Paying it forward
While I don’t work retail anymore, I still get requests to teach people how to build wheels. Since 1999, I’ve had a couple of fairly long how-to’s on my personal bicycle website that show all the steps. I typically have pointed folks to these stories as a way to learn. They’re popular pages and I know they’ve helped lots of people build wheels.
Today I’m happy to share with you the final video. It’s the result of over 60 hours of work and includes every tip and trick I know to make the job doable for anyone. It’s about an hour long so a lot to watch. But, as a YouTube video it’s watchable however and wherever you want (on a cellphone in your home bike shop, for example). And you can pause and rewind as needed.
If you’ve always wanted to learn to build bike wheels, I hope my video lets you do that. And, as I say on camera, I’m happy to help if you need it. Enjoy the show and please let me know how your wheels come out if you build a set!
Sunday, February 24, 2019
The following is all true as far as I have been able to determine...
Debuting in their 1967 Catalog #15, Campagnolo's Bicycle Assembling Stand held mythical status in the USA bike shops where I worked. A photo of it was right there in their catalogs, but no one had ever seen one or found one for sale.
We mechanics assumed it was only available in Europe, or perhaps reserved for race mechanic use and not meant for everyday shop wrenches like us.
We could buy copies from other companies, such as Cinelli, but even only from the catalog photo, it was obvious that Campy's was a precision, highest quality tool, just like the gorgeous presses, cutters and gauges in their full toolkit.
I mentioned how hard the stands were to find while commenting online about one that turned up back east. And, because of that comment, I finally have a Campy stand (part #1102) in my collection. I'm so happy to have it that I'm telling you a little more about it and sharing some photos here.
Czech Olympic Coach Jaromir Zak's stand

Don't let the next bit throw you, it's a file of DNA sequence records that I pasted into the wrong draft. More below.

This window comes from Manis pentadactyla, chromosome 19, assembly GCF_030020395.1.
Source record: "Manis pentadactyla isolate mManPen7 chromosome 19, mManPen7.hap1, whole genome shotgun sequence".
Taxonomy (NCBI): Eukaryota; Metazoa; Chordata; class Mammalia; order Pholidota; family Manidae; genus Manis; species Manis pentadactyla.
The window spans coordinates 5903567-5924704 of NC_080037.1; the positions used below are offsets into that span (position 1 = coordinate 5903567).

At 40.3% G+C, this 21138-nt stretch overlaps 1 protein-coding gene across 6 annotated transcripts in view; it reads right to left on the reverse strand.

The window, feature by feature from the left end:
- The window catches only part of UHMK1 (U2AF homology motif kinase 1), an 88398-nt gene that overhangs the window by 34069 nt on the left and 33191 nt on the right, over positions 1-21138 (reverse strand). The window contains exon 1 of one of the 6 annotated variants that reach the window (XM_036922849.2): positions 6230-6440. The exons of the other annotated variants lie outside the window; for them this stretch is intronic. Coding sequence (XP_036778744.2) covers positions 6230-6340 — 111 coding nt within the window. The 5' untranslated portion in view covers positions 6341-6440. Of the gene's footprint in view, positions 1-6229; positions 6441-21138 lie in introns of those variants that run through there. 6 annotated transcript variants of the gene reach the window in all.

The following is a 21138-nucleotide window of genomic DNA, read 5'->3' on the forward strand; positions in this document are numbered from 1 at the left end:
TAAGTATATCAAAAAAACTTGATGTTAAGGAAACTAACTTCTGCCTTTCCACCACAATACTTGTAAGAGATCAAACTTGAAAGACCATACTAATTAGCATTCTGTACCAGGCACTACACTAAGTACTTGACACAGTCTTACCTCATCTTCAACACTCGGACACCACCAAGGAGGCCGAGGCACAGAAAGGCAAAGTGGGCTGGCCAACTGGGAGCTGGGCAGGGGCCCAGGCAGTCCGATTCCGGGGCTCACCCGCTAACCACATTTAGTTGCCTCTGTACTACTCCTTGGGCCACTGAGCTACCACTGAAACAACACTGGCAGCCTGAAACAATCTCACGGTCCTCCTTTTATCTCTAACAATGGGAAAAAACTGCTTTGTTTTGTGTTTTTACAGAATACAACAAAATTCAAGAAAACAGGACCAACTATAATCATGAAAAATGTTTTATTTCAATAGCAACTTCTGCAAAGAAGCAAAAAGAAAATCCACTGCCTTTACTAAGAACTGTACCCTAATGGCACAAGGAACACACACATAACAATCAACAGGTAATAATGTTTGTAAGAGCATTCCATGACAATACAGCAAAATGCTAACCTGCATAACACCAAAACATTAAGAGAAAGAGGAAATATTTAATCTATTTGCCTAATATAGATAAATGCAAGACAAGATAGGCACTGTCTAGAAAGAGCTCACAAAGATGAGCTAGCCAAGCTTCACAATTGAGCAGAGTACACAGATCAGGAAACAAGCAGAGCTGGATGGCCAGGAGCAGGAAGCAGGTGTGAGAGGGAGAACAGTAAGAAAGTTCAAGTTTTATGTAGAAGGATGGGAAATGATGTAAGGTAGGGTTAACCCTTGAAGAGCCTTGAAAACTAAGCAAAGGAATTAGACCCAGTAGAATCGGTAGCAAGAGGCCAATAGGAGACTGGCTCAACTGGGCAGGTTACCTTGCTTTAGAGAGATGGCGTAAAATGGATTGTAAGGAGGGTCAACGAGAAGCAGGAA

I purchased the stand from a man in Czechoslovakia, who read my comment online and knew I'd be interested. After agreeing on a price and paying him, I asked if he would be willing to tell me how he came to own it.
He told me the following somewhat amazing story - this is as he wrote it in his email to me:
"I am glad you interest about story of this stand. I don't know where was this stand purchased. I had it from my neighbor, Mr. Jaromir Zak. This man was the coach of Anton Tkac, Olympic Winner 1976 Montreal and three times the World Champion in sprint. He was too Czechoslovakia state trainer of track representation and at this times he has access to plenty of cycling material. I am cycling enthusiast and I meet very oft this older man as he walking with his dog.
Once, when I met him on my first self build fixie on old Favorit steel frame, he told me he has maybe something for repairing and setting my bike. Hi took me in his greenhouse and there was the stand. He told me, if I want I can have if for my workshop.
I took it (I didn't know how rare it is) and enjoyed for repairs on my Favorit bike. One year ago I purchased for my fixie the State Bicycle company frame, tubes of this frame are too thick for it and I haven't use for the stand. I decided to offer it someone, who appreciate it. And the next you know.
It is very likely on this stand were repaired and adjusted bikes of Anton Tkac and other Czechoslovak cyclists in seventies. It is all I know. This is maybe better story, than something about insignificant workshop in my garage, isn't it?"
To learn more, all I had to do was search for Anton Tkac, which brought me to his racing accomplishments and also mention of his coach Jaromir Zak. Now, every time I look at or use the stand I imagine it in service trackside at the Olympics or World Championships. Incredible.
Cleverly designed and built for hard use
Campy designed the stand to come apart quickly into three pieces, the base, the upright and the tool tray. There are thumbscrews for speedy disassembly. Taken apart, the stand lays nearly flat to fit in a small travel case, or easily in the back of a vehicle.
The tripod base is stable and the bottom bracket support and down tube clamp hold a bike at exactly the right height for easy repairs. The bottom bracket support and clamp have leather attached to protect the frame when clamped.